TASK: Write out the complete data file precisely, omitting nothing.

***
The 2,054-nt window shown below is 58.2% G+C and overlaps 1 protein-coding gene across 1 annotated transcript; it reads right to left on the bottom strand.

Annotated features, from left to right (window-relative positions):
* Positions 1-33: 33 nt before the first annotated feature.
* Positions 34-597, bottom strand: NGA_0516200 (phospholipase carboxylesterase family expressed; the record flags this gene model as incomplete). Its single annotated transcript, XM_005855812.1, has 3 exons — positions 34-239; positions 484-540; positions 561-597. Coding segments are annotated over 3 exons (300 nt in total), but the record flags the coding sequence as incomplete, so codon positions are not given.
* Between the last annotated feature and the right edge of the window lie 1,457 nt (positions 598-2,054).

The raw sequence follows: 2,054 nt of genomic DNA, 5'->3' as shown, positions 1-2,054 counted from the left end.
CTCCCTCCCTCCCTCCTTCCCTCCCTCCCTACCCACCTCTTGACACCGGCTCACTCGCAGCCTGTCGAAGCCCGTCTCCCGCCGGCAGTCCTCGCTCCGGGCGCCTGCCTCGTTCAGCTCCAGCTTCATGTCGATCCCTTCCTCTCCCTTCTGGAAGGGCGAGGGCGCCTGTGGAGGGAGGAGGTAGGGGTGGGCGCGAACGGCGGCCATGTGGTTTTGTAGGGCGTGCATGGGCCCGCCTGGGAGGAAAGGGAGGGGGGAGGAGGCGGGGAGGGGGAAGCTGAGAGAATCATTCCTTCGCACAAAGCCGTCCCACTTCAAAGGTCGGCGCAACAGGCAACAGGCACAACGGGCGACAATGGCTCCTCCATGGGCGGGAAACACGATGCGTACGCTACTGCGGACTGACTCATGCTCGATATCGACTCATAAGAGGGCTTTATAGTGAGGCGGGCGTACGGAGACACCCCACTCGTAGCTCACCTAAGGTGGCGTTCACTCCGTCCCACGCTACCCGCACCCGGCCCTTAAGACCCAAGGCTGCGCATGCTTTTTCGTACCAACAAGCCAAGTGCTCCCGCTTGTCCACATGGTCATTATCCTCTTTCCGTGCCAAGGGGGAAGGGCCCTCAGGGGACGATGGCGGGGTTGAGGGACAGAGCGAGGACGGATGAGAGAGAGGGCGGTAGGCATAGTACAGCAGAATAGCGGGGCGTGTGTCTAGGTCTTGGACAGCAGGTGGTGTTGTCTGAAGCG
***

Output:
The 2,054-nt window shown below is 58.2% G+C and overlaps 1 protein-coding gene across 1 annotated transcript; it reads right to left on the bottom strand.

Annotated features, from left to right (window-relative positions):
* Positions 1-33: 33 nt before the first annotated feature.
* Positions 34-597, bottom strand: NGA_0516200 (phospholipase carboxylesterase family expressed; the record flags this gene model as incomplete). Its single annotated transcript, XM_005855812.1, has 3 exons — positions 34-239; positions 484-540; positions 561-597. Coding segments are annotated over 3 exons (300 nt in total), but the record flags the coding sequence as incomplete, so codon positions are not given.
* Between the last annotated feature and the right edge of the window lie 1,457 nt (positions 598-2,054).

The raw sequence follows: 2,054 nt of genomic DNA, 5'->3' as shown, positions 1-2,054 counted from the left end.
CTCCCTCCCTCCCTCCTTCCCTCCCTCCCTACCCACCTCTTGACACCGGCTCACTCGCAGCCTGTCGAAGCCCGTCTCCCGCCGGCAGTCCTCGCTCCGGGCGCCTGCCTCGTTCAGCTCCAGCTTCATGTCGATCCCTTCCTCTCCCTTCTGGAAGGGCGAGGGCGCCTGTGGAGGGAGGAGGTAGGGGTGGGCGCGAACGGCGGCCATGTGGTTTTGTAGGGCGTGCATGGGCCCGCCTGGGAGGAAAGGGAGGGGGGAGGAGGCGGGGAGGGGGAAGCTGAGAGAATCATTCCTTCGCACAAAGCCGTCCCACTTCAAAGGTCGGCGCAACAGGCAACAGGCACAACGGGCGACAATGGCTCCTCCATGGGCGGGAAACACGATGCGTACGCTACTGCGGACTGACTCATGCTCGATATCGACTCATAAGAGGGCTTTATAGTGAGGCGGGCGTACGGAGACACCCCACTCGTAGCTCACCTAAGGTGGCGTTCACTCCGTCCCACGCTACCCGCACCCGGCCCTTAAGACCCAAGGCTGCGCATGCTTTTTCGTACCAACAAGCCAAGTGCTCCCGCTTGTCCACATGGTCATTATCCTCTTTCCGTGCCAAGGGGGAAGGGCCCTCAGGGGACGATGGCGGGGTTGAGGGACAGAGCGAGGACGGATGAGAGAGAGGGCGGTAGGCATAGTACAGCAGAATAGCGGGGCGTGTGTCTAGGTCTTGGACAGCAGGTGGTGTTGTCTGAAGCG